Best New Bands of 2013 at First Avenue, 1/30/14
|Photo by Erik Hess|
|Black Diet at First Avenue's Best New Bands of 2013|
With Frankie Teardrop, GRRRL PRTY, Allan Kingdom, BBGUN, Black Diet, Fury Things, and Southwire
First Avenue, Minneapolis
Thursday, January 30, 2014
It's difficult enough to assemble seven artists for any show, let alone seven good artists. First Avenue's yearly Best New Bands concert managed to do so without any artistic repetition. These acts with varying amounts of newness still clinging to them provided a cross-section of the Twin Cities (and Duluth) scene at the moment. Hip hop, soul, gospel, post-punk, and alt-Americana could coexist under the banner of driven live performance, and for a crowd that was hungry for it all.
See Also: Slideshow: Best New Bands of 2013 at First Avenue, 1/30/14
Starting with Southwire, our representatives from the 218, the night proved that bringing personality to the stage was just as important as the songs. The group's self-titled debut intermingles Jerree Small's folk-spiced gospel voice and Ben Larson's rich low range impressively, but to see their faces grinding out the notes and feeling of the work is yet another pleasure. The despondent beauty of "Gone Astray" and the uplifting majesty of "Brother" showed mastery on both emotional poles of their all-too-brief set.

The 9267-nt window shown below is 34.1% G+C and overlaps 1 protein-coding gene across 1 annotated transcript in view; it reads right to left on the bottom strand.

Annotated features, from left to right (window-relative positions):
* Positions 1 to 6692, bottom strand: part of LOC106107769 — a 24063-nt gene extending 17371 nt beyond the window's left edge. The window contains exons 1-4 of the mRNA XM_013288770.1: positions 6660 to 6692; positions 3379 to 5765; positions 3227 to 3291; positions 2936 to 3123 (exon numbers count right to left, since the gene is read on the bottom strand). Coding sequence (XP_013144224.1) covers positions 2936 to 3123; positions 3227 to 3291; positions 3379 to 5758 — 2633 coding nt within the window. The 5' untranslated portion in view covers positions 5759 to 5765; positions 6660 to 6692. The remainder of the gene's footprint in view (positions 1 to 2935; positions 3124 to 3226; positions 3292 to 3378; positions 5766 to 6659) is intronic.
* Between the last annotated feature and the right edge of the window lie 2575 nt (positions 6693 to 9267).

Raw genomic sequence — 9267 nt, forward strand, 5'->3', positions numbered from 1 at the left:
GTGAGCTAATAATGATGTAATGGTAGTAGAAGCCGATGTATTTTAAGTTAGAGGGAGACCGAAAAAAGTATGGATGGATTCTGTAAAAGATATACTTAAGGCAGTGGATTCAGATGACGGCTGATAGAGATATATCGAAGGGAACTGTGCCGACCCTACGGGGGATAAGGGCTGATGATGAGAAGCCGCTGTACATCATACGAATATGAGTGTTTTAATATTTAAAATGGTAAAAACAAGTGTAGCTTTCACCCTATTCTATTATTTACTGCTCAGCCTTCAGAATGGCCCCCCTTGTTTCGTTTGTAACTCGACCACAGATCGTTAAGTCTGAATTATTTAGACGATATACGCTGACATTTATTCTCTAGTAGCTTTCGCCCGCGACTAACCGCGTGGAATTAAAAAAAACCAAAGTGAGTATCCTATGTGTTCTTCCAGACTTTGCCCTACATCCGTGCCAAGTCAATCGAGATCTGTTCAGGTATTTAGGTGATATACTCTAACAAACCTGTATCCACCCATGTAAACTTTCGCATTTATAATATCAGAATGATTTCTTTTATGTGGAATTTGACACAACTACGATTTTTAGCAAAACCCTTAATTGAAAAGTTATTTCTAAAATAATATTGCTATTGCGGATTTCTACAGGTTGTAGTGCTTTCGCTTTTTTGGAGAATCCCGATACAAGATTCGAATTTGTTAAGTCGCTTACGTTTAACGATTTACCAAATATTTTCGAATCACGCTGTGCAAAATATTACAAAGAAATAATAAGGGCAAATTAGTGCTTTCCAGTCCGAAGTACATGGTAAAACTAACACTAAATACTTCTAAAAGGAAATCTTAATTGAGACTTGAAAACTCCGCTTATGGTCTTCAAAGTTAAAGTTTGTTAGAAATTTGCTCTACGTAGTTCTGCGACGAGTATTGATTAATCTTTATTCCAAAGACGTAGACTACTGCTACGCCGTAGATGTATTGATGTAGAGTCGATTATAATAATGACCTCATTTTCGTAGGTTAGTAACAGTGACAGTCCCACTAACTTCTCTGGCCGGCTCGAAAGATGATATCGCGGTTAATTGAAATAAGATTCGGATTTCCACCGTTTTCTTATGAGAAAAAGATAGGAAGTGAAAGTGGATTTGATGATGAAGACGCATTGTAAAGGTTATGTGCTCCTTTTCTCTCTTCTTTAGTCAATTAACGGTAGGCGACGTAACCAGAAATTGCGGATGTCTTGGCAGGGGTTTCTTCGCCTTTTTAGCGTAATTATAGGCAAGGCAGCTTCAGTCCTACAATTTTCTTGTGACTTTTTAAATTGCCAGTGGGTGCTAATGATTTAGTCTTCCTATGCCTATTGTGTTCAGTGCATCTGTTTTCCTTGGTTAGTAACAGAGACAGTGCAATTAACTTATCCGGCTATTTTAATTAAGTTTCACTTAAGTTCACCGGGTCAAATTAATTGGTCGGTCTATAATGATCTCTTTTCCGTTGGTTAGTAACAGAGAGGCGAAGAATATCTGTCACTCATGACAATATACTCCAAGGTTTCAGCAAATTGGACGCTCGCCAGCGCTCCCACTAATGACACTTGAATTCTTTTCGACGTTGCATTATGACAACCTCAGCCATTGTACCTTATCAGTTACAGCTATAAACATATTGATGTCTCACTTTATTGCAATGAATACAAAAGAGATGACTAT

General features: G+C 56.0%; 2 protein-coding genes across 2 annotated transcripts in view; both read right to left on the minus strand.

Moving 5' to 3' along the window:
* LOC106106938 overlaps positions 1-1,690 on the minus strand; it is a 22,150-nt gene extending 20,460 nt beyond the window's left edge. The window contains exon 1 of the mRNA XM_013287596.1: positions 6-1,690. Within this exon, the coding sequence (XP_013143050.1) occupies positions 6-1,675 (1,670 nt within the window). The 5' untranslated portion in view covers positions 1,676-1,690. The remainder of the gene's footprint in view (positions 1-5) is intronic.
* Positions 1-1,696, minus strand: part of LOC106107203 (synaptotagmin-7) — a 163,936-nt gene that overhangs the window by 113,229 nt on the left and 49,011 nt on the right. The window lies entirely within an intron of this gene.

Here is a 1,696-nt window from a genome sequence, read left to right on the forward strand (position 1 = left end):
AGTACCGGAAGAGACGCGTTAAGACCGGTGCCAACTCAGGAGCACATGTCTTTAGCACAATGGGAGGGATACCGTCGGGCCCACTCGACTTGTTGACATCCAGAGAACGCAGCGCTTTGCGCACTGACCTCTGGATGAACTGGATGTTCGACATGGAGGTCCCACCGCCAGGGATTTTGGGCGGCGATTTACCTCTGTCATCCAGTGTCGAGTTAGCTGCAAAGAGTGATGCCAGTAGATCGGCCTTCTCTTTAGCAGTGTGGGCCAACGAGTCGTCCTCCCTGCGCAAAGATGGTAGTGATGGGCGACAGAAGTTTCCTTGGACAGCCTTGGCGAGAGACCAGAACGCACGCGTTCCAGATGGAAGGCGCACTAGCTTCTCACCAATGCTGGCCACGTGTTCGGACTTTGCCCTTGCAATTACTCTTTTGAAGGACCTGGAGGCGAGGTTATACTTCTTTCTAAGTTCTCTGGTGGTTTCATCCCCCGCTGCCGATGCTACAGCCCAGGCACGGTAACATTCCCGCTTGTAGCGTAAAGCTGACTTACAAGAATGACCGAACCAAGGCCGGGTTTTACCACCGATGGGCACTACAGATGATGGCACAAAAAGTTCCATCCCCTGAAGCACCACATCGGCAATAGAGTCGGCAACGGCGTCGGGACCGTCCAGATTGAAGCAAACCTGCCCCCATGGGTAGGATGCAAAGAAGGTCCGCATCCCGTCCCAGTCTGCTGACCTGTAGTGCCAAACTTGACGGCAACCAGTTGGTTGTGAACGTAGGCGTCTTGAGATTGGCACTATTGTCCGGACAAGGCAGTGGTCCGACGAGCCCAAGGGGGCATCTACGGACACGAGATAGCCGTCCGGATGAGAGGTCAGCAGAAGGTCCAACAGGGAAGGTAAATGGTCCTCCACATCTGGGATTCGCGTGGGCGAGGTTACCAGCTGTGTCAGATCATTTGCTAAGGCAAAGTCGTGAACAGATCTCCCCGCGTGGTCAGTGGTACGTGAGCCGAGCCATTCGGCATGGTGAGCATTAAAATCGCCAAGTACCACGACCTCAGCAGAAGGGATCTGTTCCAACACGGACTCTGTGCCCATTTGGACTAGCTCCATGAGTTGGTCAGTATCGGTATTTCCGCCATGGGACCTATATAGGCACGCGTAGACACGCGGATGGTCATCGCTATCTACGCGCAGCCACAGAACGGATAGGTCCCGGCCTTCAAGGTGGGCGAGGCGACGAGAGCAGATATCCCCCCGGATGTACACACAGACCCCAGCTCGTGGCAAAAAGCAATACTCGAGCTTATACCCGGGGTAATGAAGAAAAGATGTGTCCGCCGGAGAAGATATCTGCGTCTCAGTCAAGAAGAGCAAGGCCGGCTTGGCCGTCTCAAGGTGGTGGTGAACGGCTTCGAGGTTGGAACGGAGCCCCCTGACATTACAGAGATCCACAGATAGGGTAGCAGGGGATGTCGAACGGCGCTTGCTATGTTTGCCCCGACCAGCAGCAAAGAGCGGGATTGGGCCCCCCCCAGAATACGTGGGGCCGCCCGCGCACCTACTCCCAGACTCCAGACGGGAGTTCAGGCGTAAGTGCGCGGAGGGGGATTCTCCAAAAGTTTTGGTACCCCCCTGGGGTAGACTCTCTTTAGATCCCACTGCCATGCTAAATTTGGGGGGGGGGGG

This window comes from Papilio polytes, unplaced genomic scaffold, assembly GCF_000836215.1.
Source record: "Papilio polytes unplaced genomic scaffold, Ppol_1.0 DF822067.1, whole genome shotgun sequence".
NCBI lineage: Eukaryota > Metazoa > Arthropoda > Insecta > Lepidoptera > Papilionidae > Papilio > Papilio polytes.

|Photo by Reed Fischer|
|Photo by Erik Hess|
Anyone with upcoming nuptials to plan should get Black Diet on their shortlist immediately. Sure, "wedding band" isn't the sexiest way to describe a really tight rock 'n' soul act, but something as upbeat and steeped in the classic Stax sound as this group is hard to come by -- especially when you want elegance injected in some dance groves. Plus, they did a blistering cover of LCD Soundsystem's "All My Friends" -- with a guest violinist -- that would've left everyone happy had the night ended suddenly right then. Melisma-prone lead singer Jonathan Tolliver knew how to move both his body and his voice in tantalizing ways that built on-stage chemistry backing vocalist Mugsy, and roused the rest of his band to action. Bassist Garrison Dakota Grouse was ready with enough over-the-top heroics and posturing to play to the back row.
|Photos by Erik Hess|